While I doubt any mature marketing expert would dare admit it, there are many things that we can learn from how today’s teens use social media and how we can make it more engaging for our audiences. So while at times sullen, these younger generations’ ease of use teaches that  the more you can engage boomers through your social channels naturally, the more effective your content marketing will be.
A blog featuring an interview of the author of  the New York Times best seller, A Short Guide to a Long Life was shared by many this past week.  The book, written by Dr. David Agua, features advice for how boomers can make the most of living longer, better.  One question by the interviewer focused on how boomers can best take responsibility for their health.
The personal responsibility is our obligation to ourselves and to younger generations — we owe it to our children to be good role models. We need to train our kids to practice healthy behaviors by embracing these tips ourselves. Not only will younger generations live healthier, longer lives, but we will help prevent our own chronic illness from attacking us sooner, which means we delay the day our children will need to be our caregivers as we age.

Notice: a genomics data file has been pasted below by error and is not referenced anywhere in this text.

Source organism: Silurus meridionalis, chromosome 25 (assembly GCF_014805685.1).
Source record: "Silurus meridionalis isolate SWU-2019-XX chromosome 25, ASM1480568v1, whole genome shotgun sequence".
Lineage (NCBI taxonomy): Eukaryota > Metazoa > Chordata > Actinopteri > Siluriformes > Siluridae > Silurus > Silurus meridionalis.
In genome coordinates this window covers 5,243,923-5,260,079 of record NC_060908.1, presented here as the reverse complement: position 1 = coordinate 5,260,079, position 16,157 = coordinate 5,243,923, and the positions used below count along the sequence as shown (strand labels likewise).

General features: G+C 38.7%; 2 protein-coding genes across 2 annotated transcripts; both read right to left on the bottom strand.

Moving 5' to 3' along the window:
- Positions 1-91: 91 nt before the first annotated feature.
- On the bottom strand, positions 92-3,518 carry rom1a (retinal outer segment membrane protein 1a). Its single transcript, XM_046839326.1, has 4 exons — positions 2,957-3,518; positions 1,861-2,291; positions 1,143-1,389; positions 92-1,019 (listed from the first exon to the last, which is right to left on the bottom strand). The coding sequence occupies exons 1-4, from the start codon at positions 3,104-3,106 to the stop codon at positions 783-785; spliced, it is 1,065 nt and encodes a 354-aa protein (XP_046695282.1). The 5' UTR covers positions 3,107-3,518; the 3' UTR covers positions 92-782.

Un-Retiring Presidents

Monday, February 17th, 2014


US Presidents - living and dead - represent varied approaches to retirement.

American readers of this blog are celebrating Presidents Day. There are currently five living US Presidents, representing the Greatest Generation (Jimmy Carter and George Bush, both born in 1924), leading-edge Boomers (Bill Clinton and George W Bush, both born 1946) and the trailing-edge Boomers (Barack Obama, born in 1961).* They also represent varied attitudes and approaches to retirement.